Justification of the choice:

  • Rules related to redundant async/await keywords marked as suggestion because they are not critical and they should be applied with caution.
  • All rules related to blocking calls are marked as error.
  • Rules detecting async void methods and lambdas, as well as un-awaited asynchronous operations, configured with severity set to error.
  • Detecting missing ConfigureAwait(false) discarded because right now I’m not working on apps with SynchronizationContext. It should be applied with caution.
  • Returning null value as a Task set to error - awaiting always results in runtime exception.
  • Rules related to the async method naming convention discarded. Those conventions don’t make any sense to me. Adding Async suffix to every asynchronous method smells like a Hungarian notation. I’ve also encountered a perfectly fine situation when the Async suffix was added to a method that doesn’t return Task.
  • Rules verifying the flow of CancellationToken set to severity error.
  • Rules enforcing the mandatory of CancellationToken set to suggestion. Satisfying this rule can result in introducing breaking changes in the API - sometimes it may not be welcomed.
  • I’ve also marked as error the AsyncFixer05: Downcasting from a nested task to an outer task. which can also be a source of troubles.

Call to action 🔗︎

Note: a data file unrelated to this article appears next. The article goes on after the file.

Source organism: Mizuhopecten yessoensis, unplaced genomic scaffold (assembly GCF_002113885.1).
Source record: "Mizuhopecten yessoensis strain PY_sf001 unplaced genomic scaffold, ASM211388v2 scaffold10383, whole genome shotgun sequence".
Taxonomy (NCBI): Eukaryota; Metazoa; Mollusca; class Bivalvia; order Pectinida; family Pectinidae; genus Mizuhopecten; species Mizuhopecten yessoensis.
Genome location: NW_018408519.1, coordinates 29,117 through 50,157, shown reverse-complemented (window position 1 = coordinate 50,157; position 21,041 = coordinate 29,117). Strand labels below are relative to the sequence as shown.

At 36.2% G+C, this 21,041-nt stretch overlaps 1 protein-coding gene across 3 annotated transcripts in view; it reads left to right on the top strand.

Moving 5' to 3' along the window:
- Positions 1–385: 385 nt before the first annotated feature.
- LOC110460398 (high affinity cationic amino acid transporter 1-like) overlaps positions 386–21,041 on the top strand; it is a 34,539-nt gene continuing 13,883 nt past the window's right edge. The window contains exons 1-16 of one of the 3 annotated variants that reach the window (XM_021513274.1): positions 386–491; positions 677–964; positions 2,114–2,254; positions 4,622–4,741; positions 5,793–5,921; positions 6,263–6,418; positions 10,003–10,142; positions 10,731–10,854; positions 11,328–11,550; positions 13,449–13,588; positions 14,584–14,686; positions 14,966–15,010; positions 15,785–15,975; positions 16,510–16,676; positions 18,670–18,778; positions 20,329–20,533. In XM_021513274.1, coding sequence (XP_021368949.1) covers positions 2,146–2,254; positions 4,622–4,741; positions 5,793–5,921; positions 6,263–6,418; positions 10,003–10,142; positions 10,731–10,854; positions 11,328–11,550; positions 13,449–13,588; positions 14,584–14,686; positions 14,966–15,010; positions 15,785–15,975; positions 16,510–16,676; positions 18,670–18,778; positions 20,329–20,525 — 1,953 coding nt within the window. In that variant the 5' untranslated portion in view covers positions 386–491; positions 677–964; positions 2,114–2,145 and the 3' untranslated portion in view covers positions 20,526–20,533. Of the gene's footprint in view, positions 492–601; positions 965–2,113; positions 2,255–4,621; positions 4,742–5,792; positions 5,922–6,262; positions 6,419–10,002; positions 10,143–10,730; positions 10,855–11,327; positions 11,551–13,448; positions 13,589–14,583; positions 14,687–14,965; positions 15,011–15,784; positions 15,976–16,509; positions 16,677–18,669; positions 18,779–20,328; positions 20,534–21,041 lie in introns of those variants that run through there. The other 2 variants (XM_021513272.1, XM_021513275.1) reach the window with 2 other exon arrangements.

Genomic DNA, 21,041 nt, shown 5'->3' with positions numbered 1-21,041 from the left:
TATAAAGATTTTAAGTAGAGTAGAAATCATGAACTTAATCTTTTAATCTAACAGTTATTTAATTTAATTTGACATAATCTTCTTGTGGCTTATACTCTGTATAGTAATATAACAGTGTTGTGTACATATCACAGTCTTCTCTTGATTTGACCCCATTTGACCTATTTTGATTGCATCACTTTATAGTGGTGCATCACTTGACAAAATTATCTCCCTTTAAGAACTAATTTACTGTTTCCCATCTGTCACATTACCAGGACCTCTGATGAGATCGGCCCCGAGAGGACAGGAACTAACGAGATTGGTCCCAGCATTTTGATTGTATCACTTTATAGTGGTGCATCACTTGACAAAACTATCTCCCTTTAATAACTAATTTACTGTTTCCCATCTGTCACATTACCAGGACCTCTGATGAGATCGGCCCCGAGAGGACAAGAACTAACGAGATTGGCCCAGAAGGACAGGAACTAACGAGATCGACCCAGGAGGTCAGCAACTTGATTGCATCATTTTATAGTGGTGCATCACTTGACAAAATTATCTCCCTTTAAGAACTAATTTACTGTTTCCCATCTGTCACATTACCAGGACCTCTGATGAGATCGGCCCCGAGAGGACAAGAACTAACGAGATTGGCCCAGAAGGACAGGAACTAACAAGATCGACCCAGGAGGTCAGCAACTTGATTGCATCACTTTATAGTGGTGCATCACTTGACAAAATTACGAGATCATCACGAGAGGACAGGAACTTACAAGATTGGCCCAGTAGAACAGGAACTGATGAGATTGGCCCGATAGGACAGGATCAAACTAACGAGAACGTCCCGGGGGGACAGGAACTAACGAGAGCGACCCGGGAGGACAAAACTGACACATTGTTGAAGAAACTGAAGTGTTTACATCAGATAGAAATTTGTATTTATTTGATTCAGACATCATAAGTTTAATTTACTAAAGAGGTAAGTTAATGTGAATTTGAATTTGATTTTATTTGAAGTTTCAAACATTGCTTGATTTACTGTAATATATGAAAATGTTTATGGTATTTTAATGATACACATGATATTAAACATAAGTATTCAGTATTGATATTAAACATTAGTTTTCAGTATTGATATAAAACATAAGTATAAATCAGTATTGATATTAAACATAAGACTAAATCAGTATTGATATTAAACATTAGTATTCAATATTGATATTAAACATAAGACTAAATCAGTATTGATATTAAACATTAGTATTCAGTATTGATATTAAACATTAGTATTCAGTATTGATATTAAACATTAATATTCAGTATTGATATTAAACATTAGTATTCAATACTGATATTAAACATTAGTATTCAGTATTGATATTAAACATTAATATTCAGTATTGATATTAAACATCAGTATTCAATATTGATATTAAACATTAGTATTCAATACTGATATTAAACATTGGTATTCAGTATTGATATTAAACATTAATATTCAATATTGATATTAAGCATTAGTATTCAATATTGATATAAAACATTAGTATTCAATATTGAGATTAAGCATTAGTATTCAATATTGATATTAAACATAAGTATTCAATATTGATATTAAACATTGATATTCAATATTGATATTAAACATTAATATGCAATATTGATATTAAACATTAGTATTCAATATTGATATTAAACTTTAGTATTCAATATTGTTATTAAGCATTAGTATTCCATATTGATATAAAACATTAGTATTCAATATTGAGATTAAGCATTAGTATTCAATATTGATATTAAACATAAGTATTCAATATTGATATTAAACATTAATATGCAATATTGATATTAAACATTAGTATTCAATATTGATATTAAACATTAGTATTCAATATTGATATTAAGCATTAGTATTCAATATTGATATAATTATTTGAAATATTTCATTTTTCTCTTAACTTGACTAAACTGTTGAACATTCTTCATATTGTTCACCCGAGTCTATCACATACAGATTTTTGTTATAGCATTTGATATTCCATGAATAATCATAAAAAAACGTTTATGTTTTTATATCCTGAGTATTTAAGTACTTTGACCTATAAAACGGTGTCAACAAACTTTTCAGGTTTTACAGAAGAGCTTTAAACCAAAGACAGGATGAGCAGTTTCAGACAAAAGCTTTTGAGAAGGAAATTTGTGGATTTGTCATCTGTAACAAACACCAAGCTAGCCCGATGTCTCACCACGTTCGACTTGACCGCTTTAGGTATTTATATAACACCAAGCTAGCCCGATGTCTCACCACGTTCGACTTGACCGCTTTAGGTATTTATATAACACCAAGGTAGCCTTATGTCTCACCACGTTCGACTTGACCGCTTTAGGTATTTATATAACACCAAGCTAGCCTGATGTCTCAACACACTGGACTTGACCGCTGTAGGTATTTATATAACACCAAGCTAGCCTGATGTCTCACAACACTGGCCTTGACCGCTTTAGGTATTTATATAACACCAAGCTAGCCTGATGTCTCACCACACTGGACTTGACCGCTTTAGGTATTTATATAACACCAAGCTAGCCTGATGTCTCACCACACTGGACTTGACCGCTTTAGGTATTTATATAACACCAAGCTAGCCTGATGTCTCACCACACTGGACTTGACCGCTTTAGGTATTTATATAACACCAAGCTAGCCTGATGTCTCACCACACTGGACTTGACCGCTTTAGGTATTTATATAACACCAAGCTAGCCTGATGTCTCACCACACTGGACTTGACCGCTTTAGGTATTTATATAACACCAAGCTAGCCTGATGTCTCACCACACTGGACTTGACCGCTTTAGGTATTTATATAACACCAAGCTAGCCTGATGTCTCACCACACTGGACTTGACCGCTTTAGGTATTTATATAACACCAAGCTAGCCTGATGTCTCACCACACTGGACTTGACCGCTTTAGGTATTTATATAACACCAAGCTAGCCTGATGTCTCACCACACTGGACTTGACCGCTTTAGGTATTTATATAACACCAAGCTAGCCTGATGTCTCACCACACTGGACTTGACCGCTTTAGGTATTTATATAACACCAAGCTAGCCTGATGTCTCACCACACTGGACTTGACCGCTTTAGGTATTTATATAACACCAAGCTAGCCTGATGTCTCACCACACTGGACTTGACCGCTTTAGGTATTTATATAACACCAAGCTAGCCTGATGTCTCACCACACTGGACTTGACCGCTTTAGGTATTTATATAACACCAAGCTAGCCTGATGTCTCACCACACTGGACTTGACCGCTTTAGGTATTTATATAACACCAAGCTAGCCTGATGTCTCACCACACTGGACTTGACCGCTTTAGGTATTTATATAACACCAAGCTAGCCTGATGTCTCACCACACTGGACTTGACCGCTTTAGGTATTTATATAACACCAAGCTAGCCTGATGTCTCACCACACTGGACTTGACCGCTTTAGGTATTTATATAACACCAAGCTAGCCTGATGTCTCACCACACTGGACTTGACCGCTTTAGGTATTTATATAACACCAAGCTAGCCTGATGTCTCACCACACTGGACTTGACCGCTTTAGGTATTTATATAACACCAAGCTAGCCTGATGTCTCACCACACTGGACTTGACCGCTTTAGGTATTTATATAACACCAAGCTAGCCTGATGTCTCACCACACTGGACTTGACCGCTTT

If you’ve read my two previous articles about async analyzers and you haven’t installed them so far, I highly encourage you to do so. You can start by taking my configuration from this article (NuGet as well as .editorconfig) and give it a try. You don’t need to right away commit them to the repository - just install, apply config, and try to build your solution. I’m very curious how many code smells did you detect with this setup. How many of them might cause real troubles in the future but they haven’t revealed themselves so far on production? How many false-positives have been reported? Please let me know in the comment section. Thanks for sharing your experience.

Summary 🔗︎

# Code smell AsyncFixer VS-Threading Roslyn.Analyzers Meziantou.Analyzer Roslynator FxCop Asyncify
1. Unnecessary async/await usage 🔎🛠️ AsyncFixer01 🔎🛠️ RCS1174
2. Call sync methods inside async method 🔎🛠️ AsyncFixer02 🔎🛠️ VSTHRD103
3. Async void methods 🔎🛠️ AsyncFixer03 🔎🛠️ VSTHRD100 🔎🛠️ ASYNC0003
4. Unsupported async delegates 🔎 VSTHRD101
5. Not awaited Task within using expression 🔎🛠️ VSTHRD107
6. Not awaited Task inside the using block 🔎 AsyncFixer04 🔎🛠️ RCS1229
7. Unobserved result of asynchronous method 🔎 VSTHRD110
8. Synchronous waits 🔎🛠️VSTHRD002 🔎MA0042, MA0045 🔎🛠️AsyncifyInvocation, AsyncifyVariable
9. Missing ConfigureAwait(bool) 🔎🛠️VSTHRD111 🔎🛠️ ASYNC0004 🔎🛠️ MA0004 🔎🛠️RCS1090 🔎🛠️CA2007
10. Returning null from a Task-returning method 🔎🛠️VSTHRD114 🔎MA0022 🔎🛠️RCS1210
11. Asynchronous method names should end with Async 🔎🛠️VSTHRD200 🔎🛠️ASYNC0001 🔎RCS1046
12. Non asynchronous method names shouldn’t end with Async 🔎🛠️ASYNC0002 🔎RCS1047
13. Pass cancellation token 🔎MA0032,MA0040
14. Using cancellation token with IAsyncEnumerable 🔎MA0079,MA0080

🔎 - Analyzer

🛠️ - CodeFix